|Terrorism and Business Credit|
The post-Sept. 11 costs to federal and state government
and private industry are in the billions and on several levels. The
U.S. government expects to spend billions in security.
The aftermath of Sept. 11 has and will significantly
affect countries overseas. Many European companies claim to have
business damaged because of the attacks. Some European governments
are considering intervening with emergency tax measures. A number
of European companies claim that Sept. 11 has resulted in a downturn
in their business. Some question whether certain European companies
are using this as an excuse for other problems facing the business.
Industry Wide Problems
The terrorist actions are impacting virtually all
industries, and all segments along the production chain, from manufacturing
to distribution to retail. Airlines, hotel and insurance companies
are facing extraordinary losses resulting from the attacks. Likewise,
telecommunications and transportation are seen as being strongly
affected by these events which have only worsened the pressures on
the American steel industry. Few customers will escape the downturn.
Corporate customer purchases are being scaled back, as consumer purchasing
wanes. It is reported that California, for example, will lose 265,000
jobs from the economic fallout of Sept. 11.
For public companies, there was confusion as to the proper accounting and reporting as to the terrorist attacks. The Financial Accounting Standards Board (FASB), which oversees corporate accounting standards, pronounced that companies may not designate losses tied to the terrorist attacks as extraordinary items with their earnings announcements. FASB reasoned that the economic impact of the terrorist acts were so pervasive that it would be impossible to capture this impact in a single financial line item.
A number of customers may be litigation targets surrounding
the Sept. 11 events, or their customers, whom they derive a significant
source of business. Scores of lawsuits are expected against airlines,
the airplane manufacturer and building owners, among others, for
failing to anticipate or take proper steps with the attacks. Insurance
companies contend that they do not have the financial wherewithal
to insure against the losses and have requested federal assistance.
Insurance companies have conceded that their policies that include
act-of-war policy exclusions does not bar claims from the Sept. 11
Insurance Premiums Rise
Many customers whose businesses were not directly
affected by the terrorist attacks have found their property and casualty
insurance rates increasing dramatically. Insurance companies are
looking to recoup their losses from Sept. 11 through increased premiums.
The aftermath of Sept. 11 is causing an increase of
bankruptcy filings. Many companies were already suffering through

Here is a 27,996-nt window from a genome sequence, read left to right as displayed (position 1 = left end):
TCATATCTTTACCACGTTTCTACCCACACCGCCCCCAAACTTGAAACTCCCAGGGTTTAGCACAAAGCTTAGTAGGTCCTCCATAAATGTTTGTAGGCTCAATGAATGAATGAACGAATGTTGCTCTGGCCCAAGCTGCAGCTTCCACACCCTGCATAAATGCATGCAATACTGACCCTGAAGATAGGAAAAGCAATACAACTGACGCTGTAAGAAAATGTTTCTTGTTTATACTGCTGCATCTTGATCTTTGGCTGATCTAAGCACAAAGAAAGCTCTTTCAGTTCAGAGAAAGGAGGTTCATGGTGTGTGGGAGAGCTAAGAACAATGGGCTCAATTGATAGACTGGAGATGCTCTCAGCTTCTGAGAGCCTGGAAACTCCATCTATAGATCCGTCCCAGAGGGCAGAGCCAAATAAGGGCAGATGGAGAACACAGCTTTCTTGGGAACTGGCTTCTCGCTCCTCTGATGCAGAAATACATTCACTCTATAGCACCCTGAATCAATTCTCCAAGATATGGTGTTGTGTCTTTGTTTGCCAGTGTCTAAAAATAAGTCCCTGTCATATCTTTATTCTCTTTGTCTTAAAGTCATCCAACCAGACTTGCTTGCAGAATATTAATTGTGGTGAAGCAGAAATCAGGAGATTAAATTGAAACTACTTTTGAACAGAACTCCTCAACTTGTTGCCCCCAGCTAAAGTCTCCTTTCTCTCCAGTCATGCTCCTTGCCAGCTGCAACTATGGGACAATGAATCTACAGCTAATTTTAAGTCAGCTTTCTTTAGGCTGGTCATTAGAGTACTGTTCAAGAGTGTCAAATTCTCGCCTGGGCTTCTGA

a slowing economy before Sept. 11, and these events have created
financial crisis forcing bankruptcy filings with the result of suspending
payment of creditors. Many customers will face dramatic increases
in their business insurance premiums, which may further squeeze their
ability to meet expenses. Some customers may find themselves in default
of their bank loan covenants if they are unable to obtain Planet
Hollywood and Bethlehem Steel both attribute the aftermath of Sept.
11 as uncontrollable events that have forced them to file bankruptcy.
Likewise, home furnishings retailer House2Home attributed a downturn
in its business to the Sept. 11 attacks, which forced a Chapter 11
filing. A number of restaurants have likewise pointed to Sept. 11
as a cause for their failure to meet trade debt and filing bankruptcy.
Fraud and Bustouts
Given the problem economy, a credit professional must
be especially vigilant of customers taking steps to stay afloat,
including fraudulent accounting and reporting practices. Vendors
should also be mindful that the FBI and policing agencies are focusing
on homeland security, making white collar crime and bust out schemes
a lower priority. The Justice Department has shifted its focus from
investigating and prosecuting past crimes to investigating threats
of future terrorist attacks. Given the focus of law enforcement on
combating terrorism and not domestic business fraud, bust-out artists
may sense an opportunity to conduct fraudulent schemes against vendors.
Douglas G Fox, GSCFM, CCE is a member of Mid-Atlantic NACM and is active in the Greater Delaware Valley Region and Philadelphia area.
Scott E. Blakeley is a principal of Blakeley & Blakeley LLP where he practices creditors' rights and bankruptcy law. He can be reached at firstname.lastname@example.org
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